Director: Paul Feig
After years of battling inequality, the modern woman has done much to break down the barriers of sexism, unfair treatment and a society dominated by men. But there has been one thing eluding females for quite a while. Up and down the world, the fairer sex has been asking: “Why has no-one made a film like “The Hangover” but for women?” Fear not. With “Bridesmaids” the call has finally been answered.
Annie is in her mid-30s, with a failed business and no boyfriend. So when best friend Lillian announces her forthcoming wedding, Annie’s feelings are mixed. Things take a turn for the worst when Helen – another acquaintance of Lillian’s – enters the picture. She’s everything that Annie isn’t and is soon replacing Annie in Lillian’s affections. As Annie tries to take center stage as Maid of Honor amongst a group of other bridesmaids, things begin to spiral out of control. With Annie’s increasing jealousy, some crazy personalities and some strange situations, even a prospective relationship with a police officer, may not bring Annie the happiness she wants.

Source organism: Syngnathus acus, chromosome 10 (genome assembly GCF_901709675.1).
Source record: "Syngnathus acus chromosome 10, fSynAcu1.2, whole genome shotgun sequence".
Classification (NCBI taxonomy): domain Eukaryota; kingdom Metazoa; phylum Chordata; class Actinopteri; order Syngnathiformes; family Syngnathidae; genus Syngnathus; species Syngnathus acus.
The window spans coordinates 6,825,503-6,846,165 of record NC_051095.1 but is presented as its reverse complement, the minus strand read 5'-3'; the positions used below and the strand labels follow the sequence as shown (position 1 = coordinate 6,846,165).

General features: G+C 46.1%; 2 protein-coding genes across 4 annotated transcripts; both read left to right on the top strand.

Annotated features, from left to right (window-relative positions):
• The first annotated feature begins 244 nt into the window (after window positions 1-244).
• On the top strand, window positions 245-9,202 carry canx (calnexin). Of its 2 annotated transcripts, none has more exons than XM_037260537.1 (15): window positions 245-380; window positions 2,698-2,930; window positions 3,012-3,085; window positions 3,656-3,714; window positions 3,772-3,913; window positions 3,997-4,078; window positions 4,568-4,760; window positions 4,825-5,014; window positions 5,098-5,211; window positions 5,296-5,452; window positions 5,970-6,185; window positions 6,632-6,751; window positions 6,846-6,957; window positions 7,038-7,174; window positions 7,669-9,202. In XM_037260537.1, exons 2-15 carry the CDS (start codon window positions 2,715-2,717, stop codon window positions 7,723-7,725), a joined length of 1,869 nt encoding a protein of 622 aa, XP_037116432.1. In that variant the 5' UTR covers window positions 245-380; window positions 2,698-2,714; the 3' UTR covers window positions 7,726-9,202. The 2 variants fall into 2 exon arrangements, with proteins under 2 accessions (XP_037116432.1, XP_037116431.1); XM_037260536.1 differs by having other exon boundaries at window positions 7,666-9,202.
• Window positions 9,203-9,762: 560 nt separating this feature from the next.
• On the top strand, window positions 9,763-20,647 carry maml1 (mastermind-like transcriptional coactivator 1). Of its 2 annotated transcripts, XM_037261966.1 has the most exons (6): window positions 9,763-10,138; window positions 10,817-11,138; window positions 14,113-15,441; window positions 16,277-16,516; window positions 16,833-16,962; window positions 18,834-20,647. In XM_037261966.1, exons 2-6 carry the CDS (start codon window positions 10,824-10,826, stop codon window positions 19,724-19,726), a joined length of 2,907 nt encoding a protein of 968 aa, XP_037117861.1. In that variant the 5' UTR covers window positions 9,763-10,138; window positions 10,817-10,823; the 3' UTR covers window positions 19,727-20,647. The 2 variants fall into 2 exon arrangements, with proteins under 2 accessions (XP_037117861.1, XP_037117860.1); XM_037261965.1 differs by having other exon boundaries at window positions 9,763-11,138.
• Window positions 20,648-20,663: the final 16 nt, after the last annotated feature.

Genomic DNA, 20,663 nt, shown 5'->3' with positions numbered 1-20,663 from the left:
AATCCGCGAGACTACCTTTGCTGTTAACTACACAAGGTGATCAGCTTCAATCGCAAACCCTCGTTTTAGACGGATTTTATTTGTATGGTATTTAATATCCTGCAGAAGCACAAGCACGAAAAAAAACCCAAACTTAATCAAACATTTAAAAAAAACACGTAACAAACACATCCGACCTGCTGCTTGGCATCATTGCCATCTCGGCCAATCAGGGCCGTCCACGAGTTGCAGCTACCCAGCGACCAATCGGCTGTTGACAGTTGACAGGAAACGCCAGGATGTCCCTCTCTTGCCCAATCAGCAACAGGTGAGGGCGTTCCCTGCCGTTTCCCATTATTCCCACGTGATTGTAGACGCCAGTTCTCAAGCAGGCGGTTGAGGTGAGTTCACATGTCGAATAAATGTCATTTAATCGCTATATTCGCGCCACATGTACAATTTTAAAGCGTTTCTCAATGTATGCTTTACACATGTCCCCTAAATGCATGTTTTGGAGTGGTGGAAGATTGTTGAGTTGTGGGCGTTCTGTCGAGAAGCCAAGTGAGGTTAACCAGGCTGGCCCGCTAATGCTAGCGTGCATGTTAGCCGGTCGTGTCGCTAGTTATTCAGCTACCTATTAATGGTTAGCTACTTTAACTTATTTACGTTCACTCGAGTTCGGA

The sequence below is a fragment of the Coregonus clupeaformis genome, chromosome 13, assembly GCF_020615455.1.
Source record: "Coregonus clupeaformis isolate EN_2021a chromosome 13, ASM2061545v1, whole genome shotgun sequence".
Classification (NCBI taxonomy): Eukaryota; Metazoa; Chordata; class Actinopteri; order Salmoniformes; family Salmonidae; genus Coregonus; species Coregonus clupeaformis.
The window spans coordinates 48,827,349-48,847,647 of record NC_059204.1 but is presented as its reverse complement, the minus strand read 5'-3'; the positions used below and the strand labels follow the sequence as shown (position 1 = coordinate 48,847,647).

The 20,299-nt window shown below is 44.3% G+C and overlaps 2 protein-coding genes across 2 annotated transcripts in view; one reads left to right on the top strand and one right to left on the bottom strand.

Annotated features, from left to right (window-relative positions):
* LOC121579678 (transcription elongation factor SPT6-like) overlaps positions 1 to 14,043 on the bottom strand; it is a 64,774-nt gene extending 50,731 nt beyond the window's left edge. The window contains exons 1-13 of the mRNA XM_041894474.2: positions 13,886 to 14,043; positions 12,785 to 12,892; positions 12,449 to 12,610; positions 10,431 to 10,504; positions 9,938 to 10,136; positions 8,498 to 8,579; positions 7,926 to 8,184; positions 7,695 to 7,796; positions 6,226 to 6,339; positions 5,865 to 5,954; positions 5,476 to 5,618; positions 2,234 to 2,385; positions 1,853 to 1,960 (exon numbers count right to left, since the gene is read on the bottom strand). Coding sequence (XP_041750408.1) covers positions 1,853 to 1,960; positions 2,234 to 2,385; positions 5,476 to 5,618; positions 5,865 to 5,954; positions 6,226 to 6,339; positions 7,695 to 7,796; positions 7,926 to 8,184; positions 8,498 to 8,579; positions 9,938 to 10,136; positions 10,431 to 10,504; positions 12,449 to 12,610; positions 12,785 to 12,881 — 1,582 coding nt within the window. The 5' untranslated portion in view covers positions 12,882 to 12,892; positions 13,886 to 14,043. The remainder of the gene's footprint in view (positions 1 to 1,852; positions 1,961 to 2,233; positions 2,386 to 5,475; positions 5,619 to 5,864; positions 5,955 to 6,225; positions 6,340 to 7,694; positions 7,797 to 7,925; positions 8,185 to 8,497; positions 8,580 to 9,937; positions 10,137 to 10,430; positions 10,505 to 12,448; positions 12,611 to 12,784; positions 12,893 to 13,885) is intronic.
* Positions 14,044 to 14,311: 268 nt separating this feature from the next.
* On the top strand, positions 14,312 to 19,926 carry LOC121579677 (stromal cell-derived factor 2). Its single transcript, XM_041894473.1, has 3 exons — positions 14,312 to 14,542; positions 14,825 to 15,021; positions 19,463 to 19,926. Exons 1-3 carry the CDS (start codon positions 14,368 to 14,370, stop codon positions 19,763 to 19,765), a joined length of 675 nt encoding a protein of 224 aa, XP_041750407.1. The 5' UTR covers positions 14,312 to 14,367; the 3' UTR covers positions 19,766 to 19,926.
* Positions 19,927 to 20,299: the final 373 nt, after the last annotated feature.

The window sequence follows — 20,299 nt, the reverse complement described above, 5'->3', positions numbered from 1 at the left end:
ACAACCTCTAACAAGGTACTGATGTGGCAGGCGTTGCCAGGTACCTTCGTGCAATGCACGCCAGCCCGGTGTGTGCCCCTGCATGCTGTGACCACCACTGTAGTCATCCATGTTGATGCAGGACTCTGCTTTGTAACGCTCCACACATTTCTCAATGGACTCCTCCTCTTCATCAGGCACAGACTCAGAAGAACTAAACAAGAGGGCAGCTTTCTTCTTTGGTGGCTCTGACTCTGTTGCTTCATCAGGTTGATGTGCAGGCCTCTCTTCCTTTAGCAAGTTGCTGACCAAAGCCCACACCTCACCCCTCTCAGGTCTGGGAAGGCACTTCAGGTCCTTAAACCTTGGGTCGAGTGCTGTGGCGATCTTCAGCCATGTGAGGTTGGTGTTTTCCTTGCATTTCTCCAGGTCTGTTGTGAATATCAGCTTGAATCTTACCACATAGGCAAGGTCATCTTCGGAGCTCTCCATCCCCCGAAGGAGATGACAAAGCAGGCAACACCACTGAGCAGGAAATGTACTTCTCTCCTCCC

Whilst this has been celebrated for bringing a female perspective to the gross-out comedy, the trouble is that it’s not actually that funny. The plot seems disjointed and sketchy, lurching from one tired and forgettable set-piece to another and the gross-out elements – including one extended piece about food poisoning (I will leave the details to your imagination) – seem forced. Also, at a little over two hours, it just seems rather long and can’t sustain itself at all.
Despite this, the acting is good with Kristen Wiig giving a star-making turn in the lead role and Melissa McCarthy giving it some gusto in a great support performance as the straight talking Megan, whilst Chris O’Dowd manages to score one for the men in a charming performance as Annie’s new prospective flame.
There are things to like here and the idea is a noble one. But in execution, “Bridesmaids” is a typical chick flick just with some extra rude words and vomit.